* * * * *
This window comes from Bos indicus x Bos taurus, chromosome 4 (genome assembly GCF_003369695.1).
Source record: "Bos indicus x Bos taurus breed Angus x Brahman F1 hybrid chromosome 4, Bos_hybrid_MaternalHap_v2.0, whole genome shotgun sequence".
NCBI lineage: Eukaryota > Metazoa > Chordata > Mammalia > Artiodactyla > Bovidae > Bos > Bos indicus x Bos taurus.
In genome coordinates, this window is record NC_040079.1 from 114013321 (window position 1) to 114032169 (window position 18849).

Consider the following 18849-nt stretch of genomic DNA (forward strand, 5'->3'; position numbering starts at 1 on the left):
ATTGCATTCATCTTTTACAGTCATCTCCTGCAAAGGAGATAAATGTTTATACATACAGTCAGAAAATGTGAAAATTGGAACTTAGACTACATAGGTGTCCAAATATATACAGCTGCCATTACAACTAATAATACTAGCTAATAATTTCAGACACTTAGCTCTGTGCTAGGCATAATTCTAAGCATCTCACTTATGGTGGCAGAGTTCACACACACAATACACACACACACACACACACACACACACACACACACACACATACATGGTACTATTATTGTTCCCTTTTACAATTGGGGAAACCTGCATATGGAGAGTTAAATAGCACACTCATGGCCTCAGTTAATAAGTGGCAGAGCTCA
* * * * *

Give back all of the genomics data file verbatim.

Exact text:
This window comes from Bos indicus x Bos taurus, chromosome 4 (genome assembly GCF_003369695.1).
Source record: "Bos indicus x Bos taurus breed Angus x Brahman F1 hybrid chromosome 4, Bos_hybrid_MaternalHap_v2.0, whole genome shotgun sequence".
NCBI lineage: Eukaryota > Metazoa > Chordata > Mammalia > Artiodactyla > Bovidae > Bos > Bos indicus x Bos taurus.
In genome coordinates, this window is record NC_040079.1 from 114013321 (window position 1) to 114032169 (window position 18849).

Consider the following 18849-nt stretch of genomic DNA (forward strand, 5'->3'; position numbering starts at 1 on the left):
ATTGCATTCATCTTTTACAGTCATCTCCTGCAAAGGAGATAAATGTTTATACATACAGTCAGAAAATGTGAAAATTGGAACTTAGACTACATAGGTGTCCAAATATATACAGCTGCCATTACAACTAATAATACTAGCTAATAATTTCAGACACTTAGCTCTGTGCTAGGCATAATTCTAAGCATCTCACTTATGGTGGCAGAGTTCACACACACAATACACACACACACACACACACACACACACACACACACACACATACATGGTACTATTATTGTTCCCTTTTACAATTGGGGAAACCTGCATATGGAGAGTTAAATAGCACACTCATGGCCTCAGTTAATAAGTGGCAGAGCTCA